• Refer to Key Points section for discussion of screening tests
  • For further discussion of Lynch syndrome screening, please refer to the following references
    • NCCN guidelines, Genetic/Familial High Risk Assessment (2016)
    • ASCO (2015)
    • ESMO (2013)
    • USPSTF (2016)
  • Recommend frequent monitoring for patients diagnosed with Lynch syndrome (LS)
  • For further discussion of LS monitoring, please refer to NCCN guidelines, Genetic/Familial High Risk 

Colorectal cancer (CRC) exhibits the characteristics of familial clustering in ~10-15% of cases. The most common cause of hereditary CRC is Lynch syndrome (LS), also known as hereditary nonpolyposis colorectal cancer (HNPCC). LS is caused by a germline mutation in one of the genes within the DNA mismatch repair (MMR) system.

Epidemiology

  • Prevalence
    • 1/440 individuals in general population (AGA, 2015)
    • 2-4% of CRC (NCCN, 2016)
  • Age at presentation – mutation dependent (44-66 years mean)
    • >75% risk of developing CRC by 70 years
  • Sex – M:F, equal

Inheritance

  • Autosomal dominant with incomplete penetrance
  • Germline mutations in 1 of 4 DNA MMR genes
    • MLH1
    • MSH2
      • Small percentage of MSH2 inactivation is due to EPCAM deletions (included with MSH2 testing)
    • MSH6
    • PMS2
    • Inheritance of homozygous mutations for any of the above is termed biallelic MMR deficiency (BMMR-D)
  • MMR gene mutations

MMR Gene Mutations

Mutations include point mutations and large genomic deletions or rearrangements

Common mutations

~90% of mutations in LS

MLH1 (mutL homolog1)

MSH2 (mutS homolog 2)

Less common mutations

MSH6 (mutS homolog 6)

PMS2 (postmeiotic segregation increased 2)

Heterodimeric complexes

Obligatory partners

  • MLH1 and PMS2
    • MLH1 mutation usually leads to concomitant PMS2 loss due to PMS2 degradation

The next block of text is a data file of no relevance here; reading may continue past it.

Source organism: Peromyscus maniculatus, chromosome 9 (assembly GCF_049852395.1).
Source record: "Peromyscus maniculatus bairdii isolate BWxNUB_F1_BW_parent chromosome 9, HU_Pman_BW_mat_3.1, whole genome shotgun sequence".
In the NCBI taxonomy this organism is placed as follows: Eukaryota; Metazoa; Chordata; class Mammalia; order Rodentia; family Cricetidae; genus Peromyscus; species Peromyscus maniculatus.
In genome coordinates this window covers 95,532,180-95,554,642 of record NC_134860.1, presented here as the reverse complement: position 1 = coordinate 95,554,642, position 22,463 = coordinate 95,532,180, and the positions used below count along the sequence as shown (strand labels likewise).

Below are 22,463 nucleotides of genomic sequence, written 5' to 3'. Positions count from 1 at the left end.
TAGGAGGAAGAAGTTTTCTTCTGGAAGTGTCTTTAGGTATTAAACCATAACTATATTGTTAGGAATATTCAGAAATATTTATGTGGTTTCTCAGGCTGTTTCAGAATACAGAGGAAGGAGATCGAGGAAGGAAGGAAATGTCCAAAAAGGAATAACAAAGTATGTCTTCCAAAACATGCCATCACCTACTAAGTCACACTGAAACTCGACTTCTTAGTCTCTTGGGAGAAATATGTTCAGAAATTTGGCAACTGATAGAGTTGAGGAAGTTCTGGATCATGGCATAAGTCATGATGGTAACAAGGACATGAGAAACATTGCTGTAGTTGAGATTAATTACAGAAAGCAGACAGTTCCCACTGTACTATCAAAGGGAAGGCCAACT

• MSH2 and MSH6
    • MSH2 mutation usually leads to concomitant MSH6 loss due to MSH6 degradation
  • MSH6 or PMS2 losses or mutations are usually not associated with any other loss

Clinical Presentation

  • Early onset of proximal (right side) CRC – often <50 years
    • Multiple metachronous and synchronous tumors are common
  • Early-onset extra colonic tumors – risk depends on mutation present
    • Endometrial
      • Some patients may present with endometrial tumor rather than colon tumor; some MSH6 germline-mutated families present with mainly endometrial tumors
    • Ovarian
    • Small bowel
    • Brain
    • Pancreatic
    • Gastric
    • Renal pelvis
    • Ureter
    • Hepatobiliary tract
  • Penetrance variable; patients may present with tumors at older age
    • Especially true for MSH6 and PMS2
    • Universal screening will identify these tumors and patients will not be mistakenly classified as sporadic CRC

 

 

 

Tests generally appear in the order most useful for common clinical situations. Click on number for test-specific information in the ARUP Laboratory Test Directory.

Mismatch Repair by Immunohistochemistry with Reflex to BRAF Codon 600 Mutation and MLH1 Promoter Methylation 2002327
Method: Qualitative Immunohistochemistry/Qualitative Real-time Polymerase Chain Reaction

Limitations 

~10% of individuals with LS will have IHC tests which show normal staining of the MMR proteins

Because the correlation of MSI with IHC is not 100%, direct testing of MSI by PCR may be helpful

Follow-up 

Definitive diagnosis of LS requires additional targeted MMR germline mutation studies

Gastrointestinal Hereditary Cancer Panel, Sequencing and Deletion/Duplication, 16 Genes 2013449
Method: Massively Parallel Sequencing/Exonic Oligonucleotide-based CGH Microarray/Sequencing/Multiplex Ligation-dDependent Probe Amplification

Mismatch Repair by Immunohistochemistry with Reflex to MLH1 Promoter Methylation 2005270
Method: Qualitative Immunohistochemistry/Qualitative Real-time Polymerase Chain Reaction

Limitations 

~10% of individuals with LS will have IHC tests which show normal staining of the MMR proteins

Because the correlation of MSI with IHC is not 100%, direct testing of MSI by PCR may be helpful

Mismatch Repair by Immunohistochemistry 0049302
Method: Qualitative Immunohistochemistry

Limitations 

~10% of individuals with LS will have IHC tests which show normal staining of the MMR proteins

Because the correlation of MSI with IHC is not 100%, direct testing of MSI by PCR may be helpful

Microsatellite Instability (MSI), HNPCC/Lynch Syndrome, by PCR 0051740
Method: Polymerase Chain Reaction/Fragment Analysis

Limitations 

15% of sporadic CRCs are also MSI-H

Preoperative chemoradiation of rectal cancer